Much has been said about the ageing workforce and the impending problems we face in this area but an occupational consultant says are missing the most important point: stop thinking about age and a barrier to work, and start thinking about how the workplace acts as a barrier to older people.
Dr Caroline Howe, executive director of occupational consultants ThinkHowe, has researched work-to-retirement transitions and the psychological health of workers compared to retirees, and found, unsurprisingly, retirees were happier. Specifically, retirees were happier because they have more opportunity to do what they want to do, and the flexibility to organise their time in a way that suits them.
In many cases, it was the desire for flexibility and freedom overcoming the desire to earn money that caused them to give up work.
Dr Howe argues that, if workplaces adjusted to the ageing workforce and allowed them more control over their time, they would be more inclined to work for longer and, best still, be happier doing so.
University of Sydney lecturer will speak at the Models to Support the Ageing Workforce conference next week, advising employers to speak to their workforce, identify their values and then develop idea to match these.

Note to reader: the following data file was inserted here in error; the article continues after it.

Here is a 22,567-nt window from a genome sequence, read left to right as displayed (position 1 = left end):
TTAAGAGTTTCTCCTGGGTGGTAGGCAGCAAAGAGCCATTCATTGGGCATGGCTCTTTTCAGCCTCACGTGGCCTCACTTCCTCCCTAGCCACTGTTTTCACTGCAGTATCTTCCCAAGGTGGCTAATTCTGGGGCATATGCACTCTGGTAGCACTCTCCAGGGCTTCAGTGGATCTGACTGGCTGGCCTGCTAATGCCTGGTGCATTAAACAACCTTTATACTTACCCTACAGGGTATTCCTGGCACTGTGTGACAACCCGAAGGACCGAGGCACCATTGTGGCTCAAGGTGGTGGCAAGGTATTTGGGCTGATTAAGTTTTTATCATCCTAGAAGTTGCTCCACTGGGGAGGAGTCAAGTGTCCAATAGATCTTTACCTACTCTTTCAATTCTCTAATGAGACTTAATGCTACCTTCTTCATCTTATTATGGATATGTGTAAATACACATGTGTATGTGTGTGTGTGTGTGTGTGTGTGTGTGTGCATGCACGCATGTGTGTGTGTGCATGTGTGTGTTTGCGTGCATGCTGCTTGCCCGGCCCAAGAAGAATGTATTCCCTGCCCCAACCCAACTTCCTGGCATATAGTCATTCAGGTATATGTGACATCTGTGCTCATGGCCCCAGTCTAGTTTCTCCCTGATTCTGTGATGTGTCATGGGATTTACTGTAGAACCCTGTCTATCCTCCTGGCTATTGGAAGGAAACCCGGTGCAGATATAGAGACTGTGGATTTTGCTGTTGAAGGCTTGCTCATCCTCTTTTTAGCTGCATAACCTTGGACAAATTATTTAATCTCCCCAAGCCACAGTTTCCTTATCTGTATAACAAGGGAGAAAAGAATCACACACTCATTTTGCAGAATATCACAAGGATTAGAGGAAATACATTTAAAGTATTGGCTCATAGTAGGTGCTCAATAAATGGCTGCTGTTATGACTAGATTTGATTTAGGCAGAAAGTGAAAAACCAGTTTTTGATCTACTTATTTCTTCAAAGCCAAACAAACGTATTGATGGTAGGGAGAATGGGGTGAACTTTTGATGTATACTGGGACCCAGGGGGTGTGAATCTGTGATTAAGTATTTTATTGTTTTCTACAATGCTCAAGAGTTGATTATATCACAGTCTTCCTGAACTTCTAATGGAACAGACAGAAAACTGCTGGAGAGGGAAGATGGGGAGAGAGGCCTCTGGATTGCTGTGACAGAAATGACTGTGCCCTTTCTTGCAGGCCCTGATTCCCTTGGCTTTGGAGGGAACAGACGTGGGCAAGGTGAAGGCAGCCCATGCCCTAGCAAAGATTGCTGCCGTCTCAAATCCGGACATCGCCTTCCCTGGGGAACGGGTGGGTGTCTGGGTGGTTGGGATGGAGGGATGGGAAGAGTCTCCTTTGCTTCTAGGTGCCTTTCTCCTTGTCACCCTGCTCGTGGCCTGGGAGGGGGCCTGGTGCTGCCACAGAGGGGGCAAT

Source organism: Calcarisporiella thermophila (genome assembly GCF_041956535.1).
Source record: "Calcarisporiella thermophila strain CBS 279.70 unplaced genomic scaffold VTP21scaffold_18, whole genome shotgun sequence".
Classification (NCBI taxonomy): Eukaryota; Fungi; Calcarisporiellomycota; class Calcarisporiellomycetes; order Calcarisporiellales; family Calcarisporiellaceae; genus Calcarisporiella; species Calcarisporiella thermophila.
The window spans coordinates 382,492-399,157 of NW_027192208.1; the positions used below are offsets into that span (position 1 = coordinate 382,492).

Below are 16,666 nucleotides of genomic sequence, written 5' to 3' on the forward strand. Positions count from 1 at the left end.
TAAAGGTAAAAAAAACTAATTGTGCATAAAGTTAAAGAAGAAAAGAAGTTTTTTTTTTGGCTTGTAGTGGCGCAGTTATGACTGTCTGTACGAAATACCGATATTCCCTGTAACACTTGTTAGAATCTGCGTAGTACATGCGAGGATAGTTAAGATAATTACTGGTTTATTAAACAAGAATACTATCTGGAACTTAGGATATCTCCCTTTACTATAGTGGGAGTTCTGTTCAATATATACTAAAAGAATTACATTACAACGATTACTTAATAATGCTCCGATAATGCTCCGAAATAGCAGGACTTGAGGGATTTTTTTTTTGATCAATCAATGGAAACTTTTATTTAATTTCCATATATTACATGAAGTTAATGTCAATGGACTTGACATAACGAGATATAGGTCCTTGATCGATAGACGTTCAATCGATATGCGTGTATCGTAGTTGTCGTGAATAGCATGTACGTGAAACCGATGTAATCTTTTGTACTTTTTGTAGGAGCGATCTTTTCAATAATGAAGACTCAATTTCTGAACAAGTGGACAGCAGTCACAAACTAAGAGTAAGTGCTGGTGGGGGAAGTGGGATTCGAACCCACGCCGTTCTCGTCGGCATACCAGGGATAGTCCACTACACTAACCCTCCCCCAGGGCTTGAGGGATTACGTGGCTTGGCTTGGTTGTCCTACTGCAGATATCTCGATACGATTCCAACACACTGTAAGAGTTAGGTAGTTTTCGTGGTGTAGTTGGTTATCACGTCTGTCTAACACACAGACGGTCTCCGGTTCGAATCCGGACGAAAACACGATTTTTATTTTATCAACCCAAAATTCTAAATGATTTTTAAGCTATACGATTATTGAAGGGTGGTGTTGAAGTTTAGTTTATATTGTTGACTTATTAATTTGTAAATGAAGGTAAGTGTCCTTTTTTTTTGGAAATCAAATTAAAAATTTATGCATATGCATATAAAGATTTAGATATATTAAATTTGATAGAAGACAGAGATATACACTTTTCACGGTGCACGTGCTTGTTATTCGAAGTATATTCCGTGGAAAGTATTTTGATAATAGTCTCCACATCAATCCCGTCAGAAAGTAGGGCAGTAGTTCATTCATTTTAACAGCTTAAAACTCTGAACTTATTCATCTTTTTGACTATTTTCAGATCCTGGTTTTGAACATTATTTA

Using the example of aged-care workers, a third of whom are over 55, Dr Howe suggests rethinking shift-work to embrace older people who might benefit from working four-hour or six-hour shifts.
“Where is the logic that says you need to do eight-hour shifts?” she told Australian Ageing Agenda.
Another aspect of work to be considered is accessibility. Are workplaces accessible for older people – and even younger people with disabilities, including obesity?
“Once you design a workplace that is accessible, then age doesn’t play a big role anymore,” Dr Howe says, adding that employers needed to stop thinking about age as a problem and create “age inclusive cultures”.
Do you agree that workplaces need to make changes to adapt to the older workforce rather than the other way round?